Corporates seeking to transfer staff from offshore divisions or bring in specialist expertise for short term assignments can use special policies to ensure work visas are issued to their employees promptly.
Special policies exist for partners of New Zealanders and existing work permit holders to gain an authority to work for any employer.
Visas are available for those seeking to study in New Zealand. The visas are not just restricted to those seeking to attend University. School age children can also obtain student visas. Guardians accompanying school age students are also eligible for a temporary entry visa, and can gain a limited work right
Visitor Visas/Limited Purpose Visas
These visas are appropriate for those seeking to enter for social or family visits or even special events. Long term visas are available for Parents and Grandparents or Retirees who want to say for periods beyond the usual 90 days or 6 months.
If you want to visit to decide whether New Zealand is the ideal destination for you in the future this would be the best avenue by which to enter New Zealand. However care needs to be taken. Visitor visa applicants must prove to the New Zealand Government that they have a strong incentive to return to their home country; sufficient funds to stay; and that their intention is to just visit. A monetary bond may be required by the New Zealand Government.
Frequently Asked Questions
The criteria are set by the New Zealand Government. The Immigration Policy (known as "instructions") is laid out in a very comprehensive Operational Manual.
There are many categories of residence instructions. Those most often used are:
These are available to those seeking to establish and operate a business, or invest capital in New Zealand. There are sub categories, these are:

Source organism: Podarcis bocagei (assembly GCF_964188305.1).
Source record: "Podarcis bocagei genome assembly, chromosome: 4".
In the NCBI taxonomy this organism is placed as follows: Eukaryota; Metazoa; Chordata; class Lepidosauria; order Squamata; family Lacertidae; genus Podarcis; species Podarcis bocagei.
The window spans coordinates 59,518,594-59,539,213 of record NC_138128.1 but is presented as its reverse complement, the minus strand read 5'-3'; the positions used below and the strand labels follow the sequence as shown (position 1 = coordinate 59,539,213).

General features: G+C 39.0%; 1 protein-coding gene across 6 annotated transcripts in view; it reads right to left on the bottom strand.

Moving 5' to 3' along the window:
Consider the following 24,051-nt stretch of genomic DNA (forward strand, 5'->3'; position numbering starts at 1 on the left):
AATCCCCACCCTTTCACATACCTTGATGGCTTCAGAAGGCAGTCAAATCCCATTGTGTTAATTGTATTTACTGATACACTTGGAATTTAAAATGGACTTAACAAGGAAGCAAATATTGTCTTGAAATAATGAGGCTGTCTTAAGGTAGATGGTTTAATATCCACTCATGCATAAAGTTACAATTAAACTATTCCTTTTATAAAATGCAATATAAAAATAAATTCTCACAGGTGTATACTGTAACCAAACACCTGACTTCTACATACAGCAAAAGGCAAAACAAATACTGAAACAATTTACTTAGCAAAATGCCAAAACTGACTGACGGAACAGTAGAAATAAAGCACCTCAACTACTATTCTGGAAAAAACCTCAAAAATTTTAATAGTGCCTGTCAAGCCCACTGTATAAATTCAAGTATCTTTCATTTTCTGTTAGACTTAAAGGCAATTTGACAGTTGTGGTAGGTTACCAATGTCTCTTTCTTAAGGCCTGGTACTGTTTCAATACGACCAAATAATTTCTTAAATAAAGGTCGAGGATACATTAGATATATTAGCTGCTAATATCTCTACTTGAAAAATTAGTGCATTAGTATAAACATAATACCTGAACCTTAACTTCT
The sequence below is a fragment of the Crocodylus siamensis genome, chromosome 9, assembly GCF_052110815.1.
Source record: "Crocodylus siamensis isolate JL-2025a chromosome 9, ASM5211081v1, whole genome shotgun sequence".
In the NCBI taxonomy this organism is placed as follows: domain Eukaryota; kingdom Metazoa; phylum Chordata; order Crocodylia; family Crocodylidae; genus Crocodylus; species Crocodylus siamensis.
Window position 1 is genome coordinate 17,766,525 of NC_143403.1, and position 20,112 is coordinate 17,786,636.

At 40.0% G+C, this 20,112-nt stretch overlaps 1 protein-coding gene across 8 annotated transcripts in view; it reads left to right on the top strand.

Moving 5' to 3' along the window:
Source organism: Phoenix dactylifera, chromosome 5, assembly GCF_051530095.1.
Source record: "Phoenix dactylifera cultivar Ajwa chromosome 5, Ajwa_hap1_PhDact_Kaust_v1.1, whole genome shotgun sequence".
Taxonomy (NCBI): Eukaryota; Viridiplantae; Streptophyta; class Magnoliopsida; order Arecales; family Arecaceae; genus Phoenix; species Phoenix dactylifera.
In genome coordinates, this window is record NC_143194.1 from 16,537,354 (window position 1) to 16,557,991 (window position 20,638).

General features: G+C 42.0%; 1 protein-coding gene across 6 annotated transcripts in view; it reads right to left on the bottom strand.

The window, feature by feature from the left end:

Investor 1 and 2
Entrepreneur Work and Residence Visa
Available to those seeking re-unification with family members (including children and partners) already in New Zealand or who are citizens or residence visa holders. These cases are often considered the easy ones. But they are often the cases that encounter problems.
New Zealand citizens or residents who have obtained residence as the partner of the principle applicant or under partnership instruction can face restrictions on their ability to bring a new partner or spouse to New Zealand.
Recent changes to acceptance criteria have restricted the ability of parents to join resident children. The use of the Expression of Interest process for parents can cause long delays. Errors in the Expression of Interest can often result in the residence visa application being declined and rights of appeal being lost.
This is available to those with recognised qualifications and skills. The process is on a 'points' system, which is complex. The system is geared towards those who have jobs that are considered skilled.
Many people miscalculate their points using self-assessment tools. Mistakes made in the Expression of Interest can often cause the permanent residence application to be declined.
Residence from work
This is a special category allowing a person to work their way to gaining residence. This is limited to those with highly sought skills and qualifications or job offers carrying a set level salary from employers who have gained a special status with Immigration New Zealand.
Some of the reasons immigration applications have problems include medical conditions, criminal convictions or visa officers misapplying the instructions. If these are handled quickly, it can often save an application from being declined.
These are available in order to facilitate the access of NZ employers and New Zealand industry to global skills and knowledge.